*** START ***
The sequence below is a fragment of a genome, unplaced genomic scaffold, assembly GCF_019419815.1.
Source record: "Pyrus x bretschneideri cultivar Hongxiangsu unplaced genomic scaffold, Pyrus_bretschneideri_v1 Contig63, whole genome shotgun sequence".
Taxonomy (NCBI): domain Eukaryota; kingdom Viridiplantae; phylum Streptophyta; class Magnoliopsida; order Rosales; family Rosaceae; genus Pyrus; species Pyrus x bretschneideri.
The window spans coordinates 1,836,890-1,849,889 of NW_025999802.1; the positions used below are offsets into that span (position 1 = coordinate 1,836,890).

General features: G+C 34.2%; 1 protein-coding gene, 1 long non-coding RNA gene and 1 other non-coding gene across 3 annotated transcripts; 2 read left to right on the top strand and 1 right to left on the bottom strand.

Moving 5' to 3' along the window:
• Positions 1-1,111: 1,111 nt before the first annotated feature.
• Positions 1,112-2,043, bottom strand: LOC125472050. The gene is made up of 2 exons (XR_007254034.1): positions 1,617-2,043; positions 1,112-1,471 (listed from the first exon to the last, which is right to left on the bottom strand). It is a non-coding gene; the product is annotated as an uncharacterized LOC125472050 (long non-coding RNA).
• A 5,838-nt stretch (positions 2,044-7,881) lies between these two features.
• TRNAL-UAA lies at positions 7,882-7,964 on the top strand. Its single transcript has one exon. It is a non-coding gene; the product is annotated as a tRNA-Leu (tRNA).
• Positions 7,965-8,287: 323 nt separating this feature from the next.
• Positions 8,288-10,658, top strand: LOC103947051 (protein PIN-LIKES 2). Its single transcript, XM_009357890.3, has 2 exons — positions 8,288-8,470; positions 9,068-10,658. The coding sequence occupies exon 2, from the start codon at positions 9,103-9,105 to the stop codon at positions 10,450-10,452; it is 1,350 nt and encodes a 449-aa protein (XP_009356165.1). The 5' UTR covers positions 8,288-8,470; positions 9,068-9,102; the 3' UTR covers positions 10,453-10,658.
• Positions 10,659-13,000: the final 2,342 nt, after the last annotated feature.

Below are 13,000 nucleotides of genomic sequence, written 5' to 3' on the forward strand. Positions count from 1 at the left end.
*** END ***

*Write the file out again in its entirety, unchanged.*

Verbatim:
The sequence below is a fragment of a genome, unplaced genomic scaffold, assembly GCF_019419815.1.
Source record: "Pyrus x bretschneideri cultivar Hongxiangsu unplaced genomic scaffold, Pyrus_bretschneideri_v1 Contig63, whole genome shotgun sequence".
Taxonomy (NCBI): domain Eukaryota; kingdom Viridiplantae; phylum Streptophyta; class Magnoliopsida; order Rosales; family Rosaceae; genus Pyrus; species Pyrus x bretschneideri.
The window spans coordinates 1,836,890-1,849,889 of NW_025999802.1; the positions used below are offsets into that span (position 1 = coordinate 1,836,890).

General features: G+C 34.2%; 1 protein-coding gene, 1 long non-coding RNA gene and 1 other non-coding gene across 3 annotated transcripts; 2 read left to right on the top strand and 1 right to left on the bottom strand.

Moving 5' to 3' along the window:
• Positions 1-1,111: 1,111 nt before the first annotated feature.
• Positions 1,112-2,043, bottom strand: LOC125472050. The gene is made up of 2 exons (XR_007254034.1): positions 1,617-2,043; positions 1,112-1,471 (listed from the first exon to the last, which is right to left on the bottom strand). It is a non-coding gene; the product is annotated as an uncharacterized LOC125472050 (long non-coding RNA).
• A 5,838-nt stretch (positions 2,044-7,881) lies between these two features.
• TRNAL-UAA lies at positions 7,882-7,964 on the top strand. Its single transcript has one exon. It is a non-coding gene; the product is annotated as a tRNA-Leu (tRNA).
• Positions 7,965-8,287: 323 nt separating this feature from the next.
• Positions 8,288-10,658, top strand: LOC103947051 (protein PIN-LIKES 2). Its single transcript, XM_009357890.3, has 2 exons — positions 8,288-8,470; positions 9,068-10,658. The coding sequence occupies exon 2, from the start codon at positions 9,103-9,105 to the stop codon at positions 10,450-10,452; it is 1,350 nt and encodes a 449-aa protein (XP_009356165.1). The 5' UTR covers positions 8,288-8,470; positions 9,068-9,102; the 3' UTR covers positions 10,453-10,658.
• Positions 10,659-13,000: the final 2,342 nt, after the last annotated feature.

Below are 13,000 nucleotides of genomic sequence, written 5' to 3' on the forward strand. Positions count from 1 at the left end.